“If this were just confined to personal lives it would be one thing. But what happens at these sex parties—and in open relationships—unfortunately, doesn’t stay there. The freewheeling sex lives pursued by men in tech—from the elite down to the rank and file—have consequences for how business gets done in Silicon Valley.” “Oh my god, this is so f—ed up’: Inside Silicon Valley’s Secretive, Orgiastic Dark Side. (When I first started doing business in Silicon Valley, I was excited when startups would give me a free fleece.) Be sure to take note of the unwillingness of most participants to speak on the record. It turns out Silicon Valley execs still care about the importance of some personal privacy. Their own.
6. Soft(ware) skills
“He keyed into the computer: ‘Low risk.’ In the box where he had to select the likely threat to the children’s immediate safety, he chose ‘No safety threat.'” People who work in child protective agencies do their best to predict when a child is in imminent danger. But they’re only human. Can software do a better job? From the NYT Magazine: Can an Algorithm Tell When Kids Are in Danger?
7. Time change
“To every woman employed in agriculture who has had to fend off unwanted sexual advances from her boss, every housekeeper who has tried to escape an assaultive guest, every janitor trapped nightly in a building with a predatory supervisor, every waitress grabbed by a customer and expected to take it with a smile, every garment and factory worker forced to trade sexual acts for more shifts, every domestic worker or home health aide forcibly touched by a client, every immigrant woman silenced by the threat of her undocumented status being reported in retaliation for speaking up and to women in every industry who are subjected to indignities and offensive behavior that they are expected to tolerate to make a living: We stand with you. We support you.” From Variety: Hollywood A-Listers Launch Time’s Up Initiative to Fight Sexual Harassment.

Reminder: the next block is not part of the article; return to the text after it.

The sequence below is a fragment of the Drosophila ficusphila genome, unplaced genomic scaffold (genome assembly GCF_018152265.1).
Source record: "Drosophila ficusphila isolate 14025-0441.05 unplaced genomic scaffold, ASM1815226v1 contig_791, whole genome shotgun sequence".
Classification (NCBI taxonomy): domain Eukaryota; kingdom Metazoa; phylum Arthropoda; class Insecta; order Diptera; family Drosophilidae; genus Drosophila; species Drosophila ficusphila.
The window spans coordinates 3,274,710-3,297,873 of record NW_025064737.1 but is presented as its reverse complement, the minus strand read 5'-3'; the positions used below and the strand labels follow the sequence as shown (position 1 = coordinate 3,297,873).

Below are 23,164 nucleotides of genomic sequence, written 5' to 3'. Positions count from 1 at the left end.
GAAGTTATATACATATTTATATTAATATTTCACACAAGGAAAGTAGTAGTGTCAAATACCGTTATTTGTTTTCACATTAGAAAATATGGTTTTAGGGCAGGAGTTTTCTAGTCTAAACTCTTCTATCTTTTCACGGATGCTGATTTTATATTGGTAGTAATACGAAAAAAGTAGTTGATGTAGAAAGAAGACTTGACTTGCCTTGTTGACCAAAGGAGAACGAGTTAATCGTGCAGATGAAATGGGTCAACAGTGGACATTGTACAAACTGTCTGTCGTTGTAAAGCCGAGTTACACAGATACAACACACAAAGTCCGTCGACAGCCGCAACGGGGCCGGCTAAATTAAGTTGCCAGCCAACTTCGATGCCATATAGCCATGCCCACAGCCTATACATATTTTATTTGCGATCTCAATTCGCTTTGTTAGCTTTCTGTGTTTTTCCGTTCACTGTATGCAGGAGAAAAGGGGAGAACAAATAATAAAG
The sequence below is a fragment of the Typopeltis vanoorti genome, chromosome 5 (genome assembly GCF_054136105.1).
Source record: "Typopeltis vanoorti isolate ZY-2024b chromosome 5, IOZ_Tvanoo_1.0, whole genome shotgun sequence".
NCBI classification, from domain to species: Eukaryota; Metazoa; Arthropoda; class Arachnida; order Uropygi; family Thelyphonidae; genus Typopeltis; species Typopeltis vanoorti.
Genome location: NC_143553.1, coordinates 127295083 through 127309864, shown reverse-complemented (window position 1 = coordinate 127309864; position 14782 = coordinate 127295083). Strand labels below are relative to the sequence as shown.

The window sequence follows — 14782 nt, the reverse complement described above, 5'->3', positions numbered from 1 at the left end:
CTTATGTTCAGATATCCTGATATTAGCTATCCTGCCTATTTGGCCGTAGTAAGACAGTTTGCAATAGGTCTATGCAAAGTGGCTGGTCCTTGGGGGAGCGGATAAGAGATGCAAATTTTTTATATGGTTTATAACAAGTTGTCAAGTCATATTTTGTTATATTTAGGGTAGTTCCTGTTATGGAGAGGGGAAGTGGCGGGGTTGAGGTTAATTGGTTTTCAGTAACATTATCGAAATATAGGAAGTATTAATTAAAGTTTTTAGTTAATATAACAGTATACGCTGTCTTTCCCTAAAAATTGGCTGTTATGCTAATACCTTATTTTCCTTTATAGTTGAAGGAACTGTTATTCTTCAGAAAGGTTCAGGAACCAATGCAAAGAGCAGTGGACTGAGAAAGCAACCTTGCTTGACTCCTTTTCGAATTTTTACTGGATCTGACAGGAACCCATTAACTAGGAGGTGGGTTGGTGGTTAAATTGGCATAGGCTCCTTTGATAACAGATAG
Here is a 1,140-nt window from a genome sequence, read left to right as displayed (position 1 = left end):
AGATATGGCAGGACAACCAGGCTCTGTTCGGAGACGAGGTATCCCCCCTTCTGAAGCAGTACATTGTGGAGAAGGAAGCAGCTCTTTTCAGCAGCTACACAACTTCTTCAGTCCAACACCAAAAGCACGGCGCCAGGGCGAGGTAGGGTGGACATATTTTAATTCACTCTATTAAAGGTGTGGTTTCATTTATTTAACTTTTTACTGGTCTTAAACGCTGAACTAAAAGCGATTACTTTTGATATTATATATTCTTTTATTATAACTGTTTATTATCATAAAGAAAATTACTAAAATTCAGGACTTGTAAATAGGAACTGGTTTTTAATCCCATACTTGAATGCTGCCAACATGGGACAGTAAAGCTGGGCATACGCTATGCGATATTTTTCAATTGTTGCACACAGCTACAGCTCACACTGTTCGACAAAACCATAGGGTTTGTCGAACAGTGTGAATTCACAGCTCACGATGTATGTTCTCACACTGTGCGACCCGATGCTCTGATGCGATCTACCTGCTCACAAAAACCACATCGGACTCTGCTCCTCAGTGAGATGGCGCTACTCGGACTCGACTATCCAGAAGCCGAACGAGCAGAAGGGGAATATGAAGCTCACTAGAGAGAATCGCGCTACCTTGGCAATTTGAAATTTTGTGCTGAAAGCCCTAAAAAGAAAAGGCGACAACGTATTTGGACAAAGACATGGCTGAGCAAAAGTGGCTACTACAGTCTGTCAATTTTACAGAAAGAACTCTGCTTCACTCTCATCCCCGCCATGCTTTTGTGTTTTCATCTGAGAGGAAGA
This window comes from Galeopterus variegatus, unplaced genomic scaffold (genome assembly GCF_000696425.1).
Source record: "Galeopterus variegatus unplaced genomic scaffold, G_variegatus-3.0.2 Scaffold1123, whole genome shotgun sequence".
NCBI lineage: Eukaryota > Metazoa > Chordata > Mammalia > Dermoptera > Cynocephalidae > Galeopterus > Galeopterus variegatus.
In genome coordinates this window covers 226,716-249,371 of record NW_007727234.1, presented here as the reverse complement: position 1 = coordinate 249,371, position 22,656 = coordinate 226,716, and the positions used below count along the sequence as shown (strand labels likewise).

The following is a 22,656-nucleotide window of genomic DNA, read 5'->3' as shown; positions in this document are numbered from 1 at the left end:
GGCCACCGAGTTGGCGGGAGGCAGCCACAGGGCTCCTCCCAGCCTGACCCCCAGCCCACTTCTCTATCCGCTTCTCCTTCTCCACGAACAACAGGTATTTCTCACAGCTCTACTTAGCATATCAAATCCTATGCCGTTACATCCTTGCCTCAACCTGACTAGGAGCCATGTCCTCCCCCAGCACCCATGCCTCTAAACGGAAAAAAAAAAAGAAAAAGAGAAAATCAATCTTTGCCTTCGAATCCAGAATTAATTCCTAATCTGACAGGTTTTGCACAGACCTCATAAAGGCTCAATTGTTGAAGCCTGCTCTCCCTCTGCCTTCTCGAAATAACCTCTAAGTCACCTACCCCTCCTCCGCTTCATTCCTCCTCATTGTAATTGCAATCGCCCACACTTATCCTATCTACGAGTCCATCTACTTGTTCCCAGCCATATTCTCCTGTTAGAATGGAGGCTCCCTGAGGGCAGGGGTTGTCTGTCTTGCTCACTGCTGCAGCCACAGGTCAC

8. It’s a mad mad mad mad world
“No president since opinion polling began in 1935 has had such poor numbers in his first year in office … Nor have we seen so unproductive an administration, with more unfilled campaign promises, than Trump’s. Trump also has the unenviable distinction of being the only first-year president to have his administration under scrutiny by a special prosecutor. This has been a year to remember in presidential history.” In Politico, a dozen historians attempt to answer the question: Was 2017 the Craziest Year in US Political History?
+ You can read that as a warmup for 2018 which has started with the familiar notes of Trump tweeting about Crooked Hillary and the retirement announcement from Orrin Hatch (which opens the door for Mitt Romney to finally come to Washington).
9. Water you thinking?
“The founder of Live Water, Mukhande Singh, started selling spring water from Opal Springs in Culver, Ore., three years ago, but it was a small local operation until this year. Marketing materials show Mr. Singh (né Christopher Sanborn) sitting naked and cross-legged on a hot spring, his long brown hair flowing over his chest.” Nellie Bowles in the NYT: Unfiltered Fervor: The Rush to Get Off the Water Grid. Yup, Raw Water is a thing.
10. Bottom of the news
“Competitors sort keys. They pack trunks. They slalom through orange cones. They sprint across parking lots.” Welcome to the National Valet Olympics.
+ Scientists have created a drug that replicates the health benefits of exercise. (My New Year’s resolution was to find and take such a drug!)
+ “She started running in 2009, when her son, Gurdev Singh, 79, urged her to take up track and field.” NPR: At Age 101, She’s A World Champ Runner.
+ This week, many people are feeling a lot like Niagara Falls looks.
Quartz now syndicates NextDraft, a daily roundup for the day’s most fascinating news curated by Dave Pell. Read the archive here. Sign up to get the newsletter or download the app here.